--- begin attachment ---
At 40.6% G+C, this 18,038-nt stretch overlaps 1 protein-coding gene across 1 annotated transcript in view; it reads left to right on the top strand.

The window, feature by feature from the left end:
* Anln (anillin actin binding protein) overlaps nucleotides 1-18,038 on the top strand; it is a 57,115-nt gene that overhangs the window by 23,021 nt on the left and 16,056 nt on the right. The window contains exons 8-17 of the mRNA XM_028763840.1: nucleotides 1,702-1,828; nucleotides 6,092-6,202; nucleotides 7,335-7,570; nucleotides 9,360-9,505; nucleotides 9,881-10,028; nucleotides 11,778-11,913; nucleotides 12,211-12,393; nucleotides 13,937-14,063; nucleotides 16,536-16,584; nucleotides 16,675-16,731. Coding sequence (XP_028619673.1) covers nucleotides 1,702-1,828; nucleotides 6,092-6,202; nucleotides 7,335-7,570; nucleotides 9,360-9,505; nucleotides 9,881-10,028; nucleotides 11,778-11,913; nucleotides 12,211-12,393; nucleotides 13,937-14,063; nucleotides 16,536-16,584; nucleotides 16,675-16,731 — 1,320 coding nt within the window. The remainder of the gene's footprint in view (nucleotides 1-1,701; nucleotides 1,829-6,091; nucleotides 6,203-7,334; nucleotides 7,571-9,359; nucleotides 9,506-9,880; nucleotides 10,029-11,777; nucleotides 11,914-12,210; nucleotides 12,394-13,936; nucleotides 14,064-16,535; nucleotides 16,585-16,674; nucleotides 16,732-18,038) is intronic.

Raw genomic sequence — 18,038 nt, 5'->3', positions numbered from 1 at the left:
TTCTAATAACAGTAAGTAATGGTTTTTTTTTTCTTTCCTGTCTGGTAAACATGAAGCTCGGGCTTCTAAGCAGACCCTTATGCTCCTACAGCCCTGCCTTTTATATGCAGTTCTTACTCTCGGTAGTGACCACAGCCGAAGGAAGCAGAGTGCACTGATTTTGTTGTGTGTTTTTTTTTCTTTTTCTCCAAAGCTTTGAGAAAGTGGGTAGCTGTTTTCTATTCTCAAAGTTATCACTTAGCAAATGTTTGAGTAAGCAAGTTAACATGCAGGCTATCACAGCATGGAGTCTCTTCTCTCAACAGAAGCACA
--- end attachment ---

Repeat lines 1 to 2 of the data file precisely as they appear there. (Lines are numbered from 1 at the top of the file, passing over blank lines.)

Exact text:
At 40.6% G+C, this 18,038-nt stretch overlaps 1 protein-coding gene across 1 annotated transcript in view; it reads left to right on the top strand.

The window, feature by feature from the left end: